OLYMPIA Sweeping legislation passed today by the Senate would address one of the leading challenges for Washington households by dramatically increasing the accessibility and affordability of childcare while stabilizing and expanding an industry in crisis.

“Childcare tops the list of concerns for the vast majority of our households,” said Sen. Claire Wilson (D-Auburn), the bill’s sponsor. “This bill will help kids across our state and it will help parents keep their jobs and the salaries they need to take care of their families.”

Pre-pandemic, the Child Care Collaborative Task Force reported that the childcare crisis was costing businesses in Washington $2.08 billion a year and that working parents forego $14 billion a year in lost wages due to lack of childcare access. In the wake of the pandemic, these problems have only deepened as massive numbers of parents leave the workforce or work reduced hours, forced to compromise their families’ economic stability.

The Fair Start for Kids Act, or Senate Bill 5237, takes a wide-reaching, four-pronged approach to help childcare and early learning systems in Washington by:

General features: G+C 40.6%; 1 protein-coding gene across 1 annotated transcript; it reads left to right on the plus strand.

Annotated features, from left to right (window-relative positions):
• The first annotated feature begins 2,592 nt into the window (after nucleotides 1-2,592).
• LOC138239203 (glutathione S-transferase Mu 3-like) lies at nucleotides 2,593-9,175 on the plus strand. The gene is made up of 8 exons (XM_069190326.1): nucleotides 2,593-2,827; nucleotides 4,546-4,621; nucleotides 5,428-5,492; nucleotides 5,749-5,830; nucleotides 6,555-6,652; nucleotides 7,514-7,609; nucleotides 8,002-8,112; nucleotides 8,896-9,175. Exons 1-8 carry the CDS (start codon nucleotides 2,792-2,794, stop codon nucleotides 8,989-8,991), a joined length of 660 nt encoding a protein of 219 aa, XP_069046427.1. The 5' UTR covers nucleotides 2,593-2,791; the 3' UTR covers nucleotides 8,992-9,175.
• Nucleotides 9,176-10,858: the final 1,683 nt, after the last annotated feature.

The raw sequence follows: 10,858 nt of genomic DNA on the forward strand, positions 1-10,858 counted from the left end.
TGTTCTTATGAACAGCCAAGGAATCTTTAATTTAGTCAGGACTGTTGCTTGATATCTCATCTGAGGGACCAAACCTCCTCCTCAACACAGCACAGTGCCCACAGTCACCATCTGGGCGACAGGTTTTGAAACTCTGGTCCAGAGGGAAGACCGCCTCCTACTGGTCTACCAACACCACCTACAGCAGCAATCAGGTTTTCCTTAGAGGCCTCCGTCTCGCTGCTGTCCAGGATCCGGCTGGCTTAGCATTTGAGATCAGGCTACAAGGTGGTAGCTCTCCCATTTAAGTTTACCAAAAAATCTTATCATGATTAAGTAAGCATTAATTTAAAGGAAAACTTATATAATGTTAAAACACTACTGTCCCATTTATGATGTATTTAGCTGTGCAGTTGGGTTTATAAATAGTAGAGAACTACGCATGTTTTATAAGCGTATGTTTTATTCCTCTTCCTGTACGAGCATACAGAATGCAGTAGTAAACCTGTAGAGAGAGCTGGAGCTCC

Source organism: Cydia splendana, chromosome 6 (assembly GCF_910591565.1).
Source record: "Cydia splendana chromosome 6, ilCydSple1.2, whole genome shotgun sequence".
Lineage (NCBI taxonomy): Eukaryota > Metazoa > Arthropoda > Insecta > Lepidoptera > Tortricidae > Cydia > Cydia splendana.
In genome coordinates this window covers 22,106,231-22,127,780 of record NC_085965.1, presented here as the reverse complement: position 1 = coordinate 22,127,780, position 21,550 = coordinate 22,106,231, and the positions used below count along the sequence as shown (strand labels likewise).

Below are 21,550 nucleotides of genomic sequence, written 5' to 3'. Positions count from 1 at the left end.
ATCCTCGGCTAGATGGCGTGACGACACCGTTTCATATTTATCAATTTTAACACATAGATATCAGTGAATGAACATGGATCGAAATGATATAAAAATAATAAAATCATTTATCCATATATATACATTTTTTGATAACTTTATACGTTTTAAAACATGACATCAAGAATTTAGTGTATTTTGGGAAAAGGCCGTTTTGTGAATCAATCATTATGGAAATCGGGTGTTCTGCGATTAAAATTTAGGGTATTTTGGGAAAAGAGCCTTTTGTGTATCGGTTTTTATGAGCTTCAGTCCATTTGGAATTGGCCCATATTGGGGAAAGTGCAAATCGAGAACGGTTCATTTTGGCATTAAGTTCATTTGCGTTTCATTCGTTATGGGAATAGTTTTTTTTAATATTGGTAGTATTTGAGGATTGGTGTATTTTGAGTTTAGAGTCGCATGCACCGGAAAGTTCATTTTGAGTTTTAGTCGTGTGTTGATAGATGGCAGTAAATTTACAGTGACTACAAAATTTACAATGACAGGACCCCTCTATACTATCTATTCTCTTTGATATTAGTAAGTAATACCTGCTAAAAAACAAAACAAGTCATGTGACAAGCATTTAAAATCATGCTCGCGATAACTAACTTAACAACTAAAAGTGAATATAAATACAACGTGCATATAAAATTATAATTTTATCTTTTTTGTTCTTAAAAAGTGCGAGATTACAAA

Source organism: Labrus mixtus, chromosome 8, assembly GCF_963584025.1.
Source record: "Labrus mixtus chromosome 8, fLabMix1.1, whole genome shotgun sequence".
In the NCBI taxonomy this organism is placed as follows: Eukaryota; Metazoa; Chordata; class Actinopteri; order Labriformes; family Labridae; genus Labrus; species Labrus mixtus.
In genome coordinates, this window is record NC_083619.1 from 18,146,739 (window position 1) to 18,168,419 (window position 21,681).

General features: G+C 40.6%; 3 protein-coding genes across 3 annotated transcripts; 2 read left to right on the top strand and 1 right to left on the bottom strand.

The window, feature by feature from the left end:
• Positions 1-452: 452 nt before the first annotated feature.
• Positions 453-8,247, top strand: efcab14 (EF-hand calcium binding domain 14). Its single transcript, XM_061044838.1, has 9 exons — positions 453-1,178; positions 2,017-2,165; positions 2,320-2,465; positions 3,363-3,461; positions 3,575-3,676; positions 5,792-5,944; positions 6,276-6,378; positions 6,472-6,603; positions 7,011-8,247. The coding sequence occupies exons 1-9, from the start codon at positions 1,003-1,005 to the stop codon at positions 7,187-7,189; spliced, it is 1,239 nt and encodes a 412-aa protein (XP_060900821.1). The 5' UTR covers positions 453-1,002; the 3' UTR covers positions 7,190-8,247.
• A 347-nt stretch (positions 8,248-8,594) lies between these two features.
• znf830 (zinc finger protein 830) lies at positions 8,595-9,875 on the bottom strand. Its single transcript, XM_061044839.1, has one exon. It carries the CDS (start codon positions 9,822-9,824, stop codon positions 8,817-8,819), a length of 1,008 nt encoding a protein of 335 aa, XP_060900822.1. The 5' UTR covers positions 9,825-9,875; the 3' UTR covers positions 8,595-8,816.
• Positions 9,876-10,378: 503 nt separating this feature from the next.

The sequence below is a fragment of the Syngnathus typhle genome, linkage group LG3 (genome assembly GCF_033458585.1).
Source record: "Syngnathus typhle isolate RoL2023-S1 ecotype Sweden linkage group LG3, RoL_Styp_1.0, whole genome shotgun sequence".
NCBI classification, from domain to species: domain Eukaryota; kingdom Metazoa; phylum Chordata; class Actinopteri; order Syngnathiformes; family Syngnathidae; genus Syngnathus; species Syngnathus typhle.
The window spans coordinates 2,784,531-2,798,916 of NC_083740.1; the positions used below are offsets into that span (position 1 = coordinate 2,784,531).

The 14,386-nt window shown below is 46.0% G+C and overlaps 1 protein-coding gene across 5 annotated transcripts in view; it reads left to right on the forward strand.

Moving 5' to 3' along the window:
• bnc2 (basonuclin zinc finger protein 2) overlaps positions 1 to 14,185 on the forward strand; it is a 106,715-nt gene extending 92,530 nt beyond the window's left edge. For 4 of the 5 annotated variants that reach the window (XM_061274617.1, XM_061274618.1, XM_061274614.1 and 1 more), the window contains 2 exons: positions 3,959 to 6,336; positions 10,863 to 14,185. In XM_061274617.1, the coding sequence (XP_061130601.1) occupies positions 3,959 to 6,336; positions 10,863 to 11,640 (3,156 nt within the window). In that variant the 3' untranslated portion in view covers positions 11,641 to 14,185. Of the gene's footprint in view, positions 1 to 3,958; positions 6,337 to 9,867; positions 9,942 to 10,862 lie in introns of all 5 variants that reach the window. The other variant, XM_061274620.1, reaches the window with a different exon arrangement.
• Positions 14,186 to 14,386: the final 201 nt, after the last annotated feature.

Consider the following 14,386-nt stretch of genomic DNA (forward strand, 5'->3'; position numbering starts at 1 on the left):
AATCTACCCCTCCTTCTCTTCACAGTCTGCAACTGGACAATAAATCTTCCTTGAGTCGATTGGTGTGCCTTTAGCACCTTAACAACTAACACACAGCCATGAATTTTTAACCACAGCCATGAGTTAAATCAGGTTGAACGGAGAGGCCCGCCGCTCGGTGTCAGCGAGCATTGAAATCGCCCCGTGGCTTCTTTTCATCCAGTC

• Stabilizing and expanding the childcare industry by increasing subsidy rates and providing resources for professional development, complex needs, non-standard hour care, and trauma-informed care;
  • Making childcare more affordable by reducing copays for families accessing Working Connections Childcare subsidies and extending eligibility to more families;
  • Making childcare and early learning more accessible by expanding eligibility and access to more services; and
  • Strengthening prevention and intervention services like mental health consultation, home visits, equity grants, dual language supports and early intervention services.

“Over half a million children in Washington do not have access to licensed childcare, and even where there is childcare available, the cost puts it out of reach for most families,” said Wilson. “The current situation is not just inequitable — it hurts families and hinders our state’s economic recovery. Our future economy depends on meeting the critical early needs of children now, and the Fair Start for Kids Act will get parents back to work, get our economy up and running, and give kids a fair start in life.”

“Ensuring parents have access to affordable, high-quality childcare is a critical part of the infrastructure needed for them to rejoin the workforce and for businesses to reopen in the wake of COVID-19,” said Rep. Tana Senn (D-Mercer Island), sponsor of the bill’s House companion, House Bill 1213. “The need for childcare is not going away anytime soon, as it’s also vital to Washington’s ongoing economic well-being.”

The bill will now be considered by the House of Representatives.